PAWTUCKET, R.I. – Steven Wright is a dinosaur.

That’s another way of saying the Pawtucket Red Sox right-hander is the last of a dying breed, namely pitchers who rely on a knuckleball as their primary pitch. In fact, Toronto’s R. A. Dickey is the only active Major League pitcher who still features a knuckleball.

Ironically, if Wright is able to master command of this unconventional pitch, it may be his ticket to the Boston Red Sox who obtained him last July from Cleveland in a trade for Lars Anderson.

“Actually, I started throwing it when I was seven or eight years old,” Wright said before his Monday start at McCoy Stadium against Indianapolis. “My old pitching coach, Frank Pastore (who pitched for the Reds), threw one back to me during a lesson and I got intrigued with the pitch.” said Wright. “I really didn’t have a swing-and-miss pitch. One day (in2010), I was messing around with it on the bullpen mound when I was with Akron and we were in New Hampshire. Greg Hibbert, our pitching coach, saw me doing it and he brought it to the Indians attention about maybe using it as an out pitch. They told me to throw it as an out pitch and that’s how I started throwing it in games.”

“I had a good rest of the year,” Wright continued. “The next year, they brought in (John) Candiotti (who had a 16-year career primarily as a knuckleballer). He was the one who recommended I throw it as a full-time pitch.”

Wright will carry a 2-1 record and a 3.16 ERA into his start against Indianapolis. But he’s already had a taste of pitching in the Major Leagues because he pitched for Boston on April 23 against Oakland. Despite the fact he allowed five runs in 3 2/3 innings, Wright was anything but discouraged about his performance.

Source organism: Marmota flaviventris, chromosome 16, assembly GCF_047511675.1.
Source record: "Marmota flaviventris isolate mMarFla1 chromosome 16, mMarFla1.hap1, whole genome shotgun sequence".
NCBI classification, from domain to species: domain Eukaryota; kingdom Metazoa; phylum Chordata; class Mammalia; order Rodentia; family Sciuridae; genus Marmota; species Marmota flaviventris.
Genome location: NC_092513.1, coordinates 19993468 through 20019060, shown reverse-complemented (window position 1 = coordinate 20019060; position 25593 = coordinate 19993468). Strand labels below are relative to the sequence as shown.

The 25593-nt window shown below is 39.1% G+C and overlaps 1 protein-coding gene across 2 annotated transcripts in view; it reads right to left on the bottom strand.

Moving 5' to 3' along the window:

“I realized it will play up,” he said. “My stuff can play at that level because I’ve shown I can get outs with it. But I’ve also shown that if I don’t make a good pitch it will get hit. It definitely was a good learning curve. I got a little taste of it and I know it will play. It’s just like here. You make a bad pitch and they’re going to hit it. You make a good pitch and they still might hit it, but maybe not as hard. Up there, they’re disciplined enough to stay within their approach. That’s the difference. They make you throw it for strikes.”

Not surprisingly, Wright benefitted from conversations with Tim Wakefield who retired after the 2011 season ranked second for most strikeouts (2,046) ever by a Boston pitcher.

“I talked with him right before I was traded,” Wright said. “Then, I worked with him in spring training. He understands the knuckleball and he understands pitching. That’s what makes him more beneficial to me because he was successful throwing a knuckleball but he understands what it takes to be a pitcher. With that and with him knowing the knuckleball, he’s not trying to make me become him. He’s helping me become the best knuckleball pitcher I can be. But he’s not trying to make me replicate him. That’s what’s helped me out a lot.”

PawSox pitching coach Rich Sauveur has few complaints about the movement of Wright’s knuckleball. But the sooner he can improve command of that pitch, the better his chances will be of getting another shot with Boston.

“He’s got a very good knuckleball with a lot of movement,” Sauveur said. “Last year, he had better command of it. This year, it’s had a ton of movement but the command hasn’t been there. You’re always looking for a dancing knuckleball. It’s been tough to catch this year so we know the movement’s there. But he needs to command better and that’s what we’re working on now.”

The Red Sox already have shown they have confidence in Wright because earlier this year they placed him on their 40-man roster.

“That was a no-brainer,” Sauveur said. “If they put him on the 40-man, that means they saw something. Just because he’s had a few hiccups here doesn’t mean he can’t pitch in the big leagues. I believe in him. He’s got a very good knuckleball. It’s just a matter of commanding it better.”